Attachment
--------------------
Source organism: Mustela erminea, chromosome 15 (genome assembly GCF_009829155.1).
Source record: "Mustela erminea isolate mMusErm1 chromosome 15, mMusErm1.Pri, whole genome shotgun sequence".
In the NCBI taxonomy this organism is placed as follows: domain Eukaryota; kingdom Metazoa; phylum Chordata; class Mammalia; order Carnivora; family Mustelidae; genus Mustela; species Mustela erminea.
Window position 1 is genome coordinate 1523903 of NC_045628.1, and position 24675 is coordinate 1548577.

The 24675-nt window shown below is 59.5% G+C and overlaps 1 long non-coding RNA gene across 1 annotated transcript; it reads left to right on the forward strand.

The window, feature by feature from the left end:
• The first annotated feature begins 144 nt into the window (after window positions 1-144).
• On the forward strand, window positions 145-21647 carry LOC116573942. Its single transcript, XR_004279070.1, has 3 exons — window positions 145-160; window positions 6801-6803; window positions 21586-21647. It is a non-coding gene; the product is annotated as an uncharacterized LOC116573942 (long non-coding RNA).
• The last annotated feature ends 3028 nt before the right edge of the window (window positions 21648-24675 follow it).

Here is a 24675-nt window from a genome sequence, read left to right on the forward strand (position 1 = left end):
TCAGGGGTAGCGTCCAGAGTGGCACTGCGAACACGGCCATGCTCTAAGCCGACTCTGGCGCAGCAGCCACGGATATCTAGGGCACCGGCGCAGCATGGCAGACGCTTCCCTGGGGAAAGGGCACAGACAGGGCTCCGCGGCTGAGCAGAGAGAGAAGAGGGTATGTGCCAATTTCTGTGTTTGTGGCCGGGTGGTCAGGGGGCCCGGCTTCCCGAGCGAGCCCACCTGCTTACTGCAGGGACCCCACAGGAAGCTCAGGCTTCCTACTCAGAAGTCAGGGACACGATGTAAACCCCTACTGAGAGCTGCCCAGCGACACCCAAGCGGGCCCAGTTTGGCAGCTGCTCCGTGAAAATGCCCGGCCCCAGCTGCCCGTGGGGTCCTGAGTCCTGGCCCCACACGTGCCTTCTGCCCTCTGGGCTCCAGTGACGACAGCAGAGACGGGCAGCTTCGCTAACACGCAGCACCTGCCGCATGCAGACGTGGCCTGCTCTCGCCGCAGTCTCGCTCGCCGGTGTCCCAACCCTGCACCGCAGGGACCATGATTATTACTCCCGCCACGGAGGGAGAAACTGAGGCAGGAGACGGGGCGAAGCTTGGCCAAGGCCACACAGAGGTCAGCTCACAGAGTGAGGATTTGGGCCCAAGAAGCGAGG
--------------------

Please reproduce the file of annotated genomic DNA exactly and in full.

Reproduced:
Source organism: Mustela erminea, chromosome 15 (genome assembly GCF_009829155.1).
Source record: "Mustela erminea isolate mMusErm1 chromosome 15, mMusErm1.Pri, whole genome shotgun sequence".
In the NCBI taxonomy this organism is placed as follows: domain Eukaryota; kingdom Metazoa; phylum Chordata; class Mammalia; order Carnivora; family Mustelidae; genus Mustela; species Mustela erminea.
Window position 1 is genome coordinate 1523903 of NC_045628.1, and position 24675 is coordinate 1548577.

The 24675-nt window shown below is 59.5% G+C and overlaps 1 long non-coding RNA gene across 1 annotated transcript; it reads left to right on the forward strand.

The window, feature by feature from the left end:
• The first annotated feature begins 144 nt into the window (after window positions 1-144).
• On the forward strand, window positions 145-21647 carry LOC116573942. Its single transcript, XR_004279070.1, has 3 exons — window positions 145-160; window positions 6801-6803; window positions 21586-21647. It is a non-coding gene; the product is annotated as an uncharacterized LOC116573942 (long non-coding RNA).
• The last annotated feature ends 3028 nt before the right edge of the window (window positions 21648-24675 follow it).

Here is a 24675-nt window from a genome sequence, read left to right on the forward strand (position 1 = left end):
TCAGGGGTAGCGTCCAGAGTGGCACTGCGAACACGGCCATGCTCTAAGCCGACTCTGGCGCAGCAGCCACGGATATCTAGGGCACCGGCGCAGCATGGCAGACGCTTCCCTGGGGAAAGGGCACAGACAGGGCTCCGCGGCTGAGCAGAGAGAGAAGAGGGTATGTGCCAATTTCTGTGTTTGTGGCCGGGTGGTCAGGGGGCCCGGCTTCCCGAGCGAGCCCACCTGCTTACTGCAGGGACCCCACAGGAAGCTCAGGCTTCCTACTCAGAAGTCAGGGACACGATGTAAACCCCTACTGAGAGCTGCCCAGCGACACCCAAGCGGGCCCAGTTTGGCAGCTGCTCCGTGAAAATGCCCGGCCCCAGCTGCCCGTGGGGTCCTGAGTCCTGGCCCCACACGTGCCTTCTGCCCTCTGGGCTCCAGTGACGACAGCAGAGACGGGCAGCTTCGCTAACACGCAGCACCTGCCGCATGCAGACGTGGCCTGCTCTCGCCGCAGTCTCGCTCGCCGGTGTCCCAACCCTGCACCGCAGGGACCATGATTATTACTCCCGCCACGGAGGGAGAAACTGAGGCAGGAGACGGGGCGAAGCTTGGCCAAGGCCACACAGAGGTCAGCTCACAGAGTGAGGATTTGGGCCCAAGAAGCGAGG